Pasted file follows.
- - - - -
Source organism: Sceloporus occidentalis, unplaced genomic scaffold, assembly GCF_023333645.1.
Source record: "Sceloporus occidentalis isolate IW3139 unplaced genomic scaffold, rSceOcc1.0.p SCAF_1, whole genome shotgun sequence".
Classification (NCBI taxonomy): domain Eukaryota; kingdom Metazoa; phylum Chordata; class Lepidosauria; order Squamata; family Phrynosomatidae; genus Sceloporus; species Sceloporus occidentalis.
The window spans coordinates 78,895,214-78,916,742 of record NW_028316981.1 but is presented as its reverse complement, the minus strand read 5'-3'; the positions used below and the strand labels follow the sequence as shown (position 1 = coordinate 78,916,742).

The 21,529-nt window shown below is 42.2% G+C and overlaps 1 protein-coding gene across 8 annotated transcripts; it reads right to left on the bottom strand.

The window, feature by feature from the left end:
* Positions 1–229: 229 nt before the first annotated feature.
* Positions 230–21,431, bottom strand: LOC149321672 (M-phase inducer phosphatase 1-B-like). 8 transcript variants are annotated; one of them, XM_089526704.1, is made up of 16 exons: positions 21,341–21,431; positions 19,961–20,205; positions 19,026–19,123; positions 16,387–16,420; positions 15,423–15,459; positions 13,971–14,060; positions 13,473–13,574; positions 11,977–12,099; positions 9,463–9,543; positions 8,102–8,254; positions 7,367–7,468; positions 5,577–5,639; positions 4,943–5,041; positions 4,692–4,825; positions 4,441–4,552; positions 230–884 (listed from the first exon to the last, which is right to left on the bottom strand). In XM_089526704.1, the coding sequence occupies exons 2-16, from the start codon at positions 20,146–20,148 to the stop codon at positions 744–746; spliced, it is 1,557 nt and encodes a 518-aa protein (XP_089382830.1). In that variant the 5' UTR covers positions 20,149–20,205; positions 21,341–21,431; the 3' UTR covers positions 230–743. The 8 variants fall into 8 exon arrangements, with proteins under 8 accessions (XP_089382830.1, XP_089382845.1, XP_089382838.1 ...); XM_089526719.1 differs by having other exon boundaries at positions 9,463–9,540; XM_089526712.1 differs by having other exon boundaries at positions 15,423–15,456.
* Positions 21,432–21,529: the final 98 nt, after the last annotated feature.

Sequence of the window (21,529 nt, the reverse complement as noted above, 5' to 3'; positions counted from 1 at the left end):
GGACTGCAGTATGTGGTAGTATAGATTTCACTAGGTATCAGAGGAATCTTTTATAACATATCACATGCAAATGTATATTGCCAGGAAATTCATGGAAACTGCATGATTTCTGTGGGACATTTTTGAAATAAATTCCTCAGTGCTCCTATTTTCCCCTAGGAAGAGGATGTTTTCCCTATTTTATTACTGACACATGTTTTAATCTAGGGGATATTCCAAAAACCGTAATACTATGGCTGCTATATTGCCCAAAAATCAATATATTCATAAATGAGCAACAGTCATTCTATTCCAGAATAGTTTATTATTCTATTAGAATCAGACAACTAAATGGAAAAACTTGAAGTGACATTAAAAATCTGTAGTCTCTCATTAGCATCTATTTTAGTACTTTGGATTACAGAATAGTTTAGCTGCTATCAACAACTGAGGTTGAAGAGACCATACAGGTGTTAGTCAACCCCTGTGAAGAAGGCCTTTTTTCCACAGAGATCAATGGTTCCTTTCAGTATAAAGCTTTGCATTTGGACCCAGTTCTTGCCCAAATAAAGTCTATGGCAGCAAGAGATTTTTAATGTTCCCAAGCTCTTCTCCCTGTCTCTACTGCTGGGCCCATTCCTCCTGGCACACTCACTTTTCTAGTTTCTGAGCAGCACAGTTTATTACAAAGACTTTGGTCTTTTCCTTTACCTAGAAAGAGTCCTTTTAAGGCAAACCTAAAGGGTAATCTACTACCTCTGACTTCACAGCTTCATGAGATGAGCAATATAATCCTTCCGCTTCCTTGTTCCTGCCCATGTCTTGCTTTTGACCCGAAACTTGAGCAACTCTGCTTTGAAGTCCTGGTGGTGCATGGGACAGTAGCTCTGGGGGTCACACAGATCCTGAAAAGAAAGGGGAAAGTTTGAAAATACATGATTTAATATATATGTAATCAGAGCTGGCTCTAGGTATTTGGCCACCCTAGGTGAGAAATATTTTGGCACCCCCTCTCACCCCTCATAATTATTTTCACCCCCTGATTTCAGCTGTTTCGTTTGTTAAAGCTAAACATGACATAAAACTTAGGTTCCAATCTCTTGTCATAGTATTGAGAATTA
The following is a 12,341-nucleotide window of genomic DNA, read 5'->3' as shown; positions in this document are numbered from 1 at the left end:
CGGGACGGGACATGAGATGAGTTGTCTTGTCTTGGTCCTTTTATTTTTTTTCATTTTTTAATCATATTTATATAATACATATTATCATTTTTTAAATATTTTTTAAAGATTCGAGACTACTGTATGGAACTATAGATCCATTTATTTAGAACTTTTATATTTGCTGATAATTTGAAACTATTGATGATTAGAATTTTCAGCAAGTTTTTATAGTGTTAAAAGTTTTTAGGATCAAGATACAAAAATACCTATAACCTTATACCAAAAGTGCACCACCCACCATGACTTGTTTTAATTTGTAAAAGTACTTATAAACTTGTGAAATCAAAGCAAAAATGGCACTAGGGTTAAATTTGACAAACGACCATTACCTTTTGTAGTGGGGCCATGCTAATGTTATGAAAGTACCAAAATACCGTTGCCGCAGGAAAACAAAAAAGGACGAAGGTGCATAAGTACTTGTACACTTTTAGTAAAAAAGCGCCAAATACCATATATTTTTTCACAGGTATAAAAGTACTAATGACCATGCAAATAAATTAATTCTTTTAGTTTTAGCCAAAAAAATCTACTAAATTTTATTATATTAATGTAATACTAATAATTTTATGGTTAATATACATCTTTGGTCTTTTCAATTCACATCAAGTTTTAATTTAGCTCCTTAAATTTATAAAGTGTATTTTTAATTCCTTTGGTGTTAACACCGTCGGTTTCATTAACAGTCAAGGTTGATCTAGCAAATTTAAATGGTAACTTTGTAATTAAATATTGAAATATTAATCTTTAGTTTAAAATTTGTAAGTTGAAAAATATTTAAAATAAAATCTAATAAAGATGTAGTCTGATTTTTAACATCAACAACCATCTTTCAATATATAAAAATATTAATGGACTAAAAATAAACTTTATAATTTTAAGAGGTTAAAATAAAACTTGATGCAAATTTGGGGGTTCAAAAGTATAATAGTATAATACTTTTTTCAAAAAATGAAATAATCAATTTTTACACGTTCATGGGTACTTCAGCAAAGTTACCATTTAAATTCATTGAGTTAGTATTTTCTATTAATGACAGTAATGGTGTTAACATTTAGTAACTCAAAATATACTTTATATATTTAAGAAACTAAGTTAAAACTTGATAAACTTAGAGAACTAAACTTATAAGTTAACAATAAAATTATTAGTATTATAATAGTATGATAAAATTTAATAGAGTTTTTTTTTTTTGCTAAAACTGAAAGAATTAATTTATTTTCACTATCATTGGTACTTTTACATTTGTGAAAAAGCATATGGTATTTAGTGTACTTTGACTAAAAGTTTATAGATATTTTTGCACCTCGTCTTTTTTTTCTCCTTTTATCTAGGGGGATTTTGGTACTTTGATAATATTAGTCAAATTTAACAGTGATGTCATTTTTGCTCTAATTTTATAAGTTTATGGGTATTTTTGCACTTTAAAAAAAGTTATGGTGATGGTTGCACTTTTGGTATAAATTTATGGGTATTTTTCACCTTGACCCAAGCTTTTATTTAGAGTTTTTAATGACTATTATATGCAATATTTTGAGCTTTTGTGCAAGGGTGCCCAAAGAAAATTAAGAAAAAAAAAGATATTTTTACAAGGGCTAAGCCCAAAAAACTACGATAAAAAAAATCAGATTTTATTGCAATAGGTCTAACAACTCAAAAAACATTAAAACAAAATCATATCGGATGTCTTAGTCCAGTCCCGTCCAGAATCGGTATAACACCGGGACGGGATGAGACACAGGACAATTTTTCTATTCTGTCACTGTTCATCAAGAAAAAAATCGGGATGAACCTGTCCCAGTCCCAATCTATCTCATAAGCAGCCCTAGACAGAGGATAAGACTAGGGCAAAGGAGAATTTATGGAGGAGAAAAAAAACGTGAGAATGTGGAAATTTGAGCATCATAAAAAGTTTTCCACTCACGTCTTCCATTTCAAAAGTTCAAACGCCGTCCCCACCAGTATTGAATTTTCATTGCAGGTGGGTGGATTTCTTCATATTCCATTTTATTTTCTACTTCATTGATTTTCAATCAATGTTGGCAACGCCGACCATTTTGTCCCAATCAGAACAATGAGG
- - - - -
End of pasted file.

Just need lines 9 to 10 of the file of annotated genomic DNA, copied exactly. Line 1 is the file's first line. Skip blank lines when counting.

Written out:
* Positions 21,432–21,529: the final 98 nt, after the last annotated feature.

Sequence of the window (21,529 nt, the reverse complement as noted above, 5' to 3'; positions counted from 1 at the left end):